As an industry, we know we can do better in terms of diversity, inclusion and ensuring that our collective workforce more accurately represents the members and customers we serve. And this isn’t just a problem for tech companies. It’s a problem for everyone. Without balanced working groups that reflect the breadth of perspective among all people, we’re not able to develop our best ideas and advance innovation that can generate economic growth. Additionally, until we figure out how to attract and keep women in technology roles for the long term, one-half of our population will continue to miss out on some of the most financially lucrative careers in expanding industries. The number of U.S.-based coding jobs alone is set to grow 30 percent by 2020, which is twice the rate of general job growth.

For me, this isn’t just a professional matter — it’s a personal one, as well. Growing up, my dad would always tell me I could do anything I set my mind to. I tell the same thing to my two young daughters. I’d like to them to grow up in a world where those words ring as true for them as they did for me.

What we’ve learned over the past two decades is that to help women be successful and blaze a trail as a minority in certain workplace environments such as tech, they need to be supported, mentored and nurtured by peers and advocates — just as their male counterparts have been historically. This kind of culture change takes concerted effort over time.

That’s why LinkedIn is excited to partner with Facebook, Sheryl Sandberg, Lean In and the Anita Borg Institute to launch a new global chapter of Lean In Circles to support women in computer science and engineering. Our aim is to give young women a support structure to help them navigate the important turning points and decisions of their university and early professional careers.

This effort is part of a broader commitment for LinkedIn. Last year, we were one of several tech companies to increasingly focus on the persistent gender imbalance by publishing our workforce diversity numbers for the first time. We firmly believe that transparency is the first step toward a permanent solution. We’ve also invested in organizations like MentorNet, a national nonprofit that provides tech students with access to high-quality mentoring in their field.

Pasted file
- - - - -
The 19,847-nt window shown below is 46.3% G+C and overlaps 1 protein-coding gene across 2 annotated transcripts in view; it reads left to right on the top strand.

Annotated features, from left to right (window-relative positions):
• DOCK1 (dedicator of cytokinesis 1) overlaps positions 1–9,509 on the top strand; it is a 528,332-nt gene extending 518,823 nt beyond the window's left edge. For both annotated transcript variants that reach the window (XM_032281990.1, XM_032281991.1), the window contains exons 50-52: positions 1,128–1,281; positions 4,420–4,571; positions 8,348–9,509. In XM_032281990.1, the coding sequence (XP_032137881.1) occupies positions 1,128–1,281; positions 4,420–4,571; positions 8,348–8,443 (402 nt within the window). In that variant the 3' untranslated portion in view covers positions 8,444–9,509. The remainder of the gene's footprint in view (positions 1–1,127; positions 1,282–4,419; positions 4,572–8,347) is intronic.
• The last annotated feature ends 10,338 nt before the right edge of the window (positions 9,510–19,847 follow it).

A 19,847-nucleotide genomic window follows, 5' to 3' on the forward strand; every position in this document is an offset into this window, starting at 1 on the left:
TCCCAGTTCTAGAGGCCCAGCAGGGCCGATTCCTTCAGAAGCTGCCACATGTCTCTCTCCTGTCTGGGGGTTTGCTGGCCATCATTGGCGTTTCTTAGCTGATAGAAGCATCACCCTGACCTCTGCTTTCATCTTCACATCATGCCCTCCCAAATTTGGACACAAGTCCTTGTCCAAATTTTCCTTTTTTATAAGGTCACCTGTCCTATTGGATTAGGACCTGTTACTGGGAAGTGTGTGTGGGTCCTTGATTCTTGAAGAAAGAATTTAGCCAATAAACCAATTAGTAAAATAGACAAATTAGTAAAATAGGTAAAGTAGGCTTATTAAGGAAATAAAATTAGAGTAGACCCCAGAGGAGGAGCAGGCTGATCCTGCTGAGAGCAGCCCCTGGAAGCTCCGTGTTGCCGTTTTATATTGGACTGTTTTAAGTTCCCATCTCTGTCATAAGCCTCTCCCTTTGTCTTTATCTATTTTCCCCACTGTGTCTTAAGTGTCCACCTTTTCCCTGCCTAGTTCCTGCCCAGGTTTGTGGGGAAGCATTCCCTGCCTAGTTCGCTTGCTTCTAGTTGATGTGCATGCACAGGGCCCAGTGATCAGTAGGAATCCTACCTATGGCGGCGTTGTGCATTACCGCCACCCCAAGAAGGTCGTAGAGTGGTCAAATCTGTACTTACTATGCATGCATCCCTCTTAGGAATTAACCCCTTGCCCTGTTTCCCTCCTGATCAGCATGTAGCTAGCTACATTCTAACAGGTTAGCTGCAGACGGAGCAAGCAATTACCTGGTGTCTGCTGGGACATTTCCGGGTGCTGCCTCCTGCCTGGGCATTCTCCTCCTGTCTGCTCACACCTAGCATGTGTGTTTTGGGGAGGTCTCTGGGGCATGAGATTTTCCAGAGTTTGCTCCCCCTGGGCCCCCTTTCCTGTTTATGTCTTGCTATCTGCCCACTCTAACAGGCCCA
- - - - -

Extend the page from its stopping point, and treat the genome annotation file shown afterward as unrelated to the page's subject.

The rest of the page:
LinkedIn is uniquely positioned to help fix the gender imbalance in the tech industry and leadership. Our professional networking platform can track trends and identify insights to determine how to invest to get more women pursuing and persevering in science and technology careers. CS&E Lean In Circles is a great start, and you can learn more here: http://leanin.org/cse

Hoffman said in a LinkedIn post:

When you’re doing something challenging and risky, there’s strength in numbers. That’s why back-country explorers use the buddy system. It’s also why successful startups are often the result of close-knit teams rather than a lone founder. And it’s why it’s critical for young people just starting out in their careers to find mentors, develop alliances and always be thinking in terms of investing and broadening their professional networks. Anyone who wants to accelerate their career should actively seek out the help and support of others.

That’s why it’s excellent that LinkedIn is partnering with Lean In, the Anita Borg Institute and Facebook to launch the Computer Science & Engineering (CS&E) Chapter — a global network of Lean In Circles that will provide women at colleges and universities a way to network with peers who are also studying, interested in or already working in the fields of computer science and engineering.

Gender inequity in the workplace isn’t just a diversity problem — it’s a productivity problem. Technology, globalization and the rise of the networked age are creating new opportunities and new challenges. But if we want to take full advantage of these opportunities and successfully address the challenges that are arising, we need to draw upon the widest possible range of perspectives and experiences — we need to leverage everyone’s talent.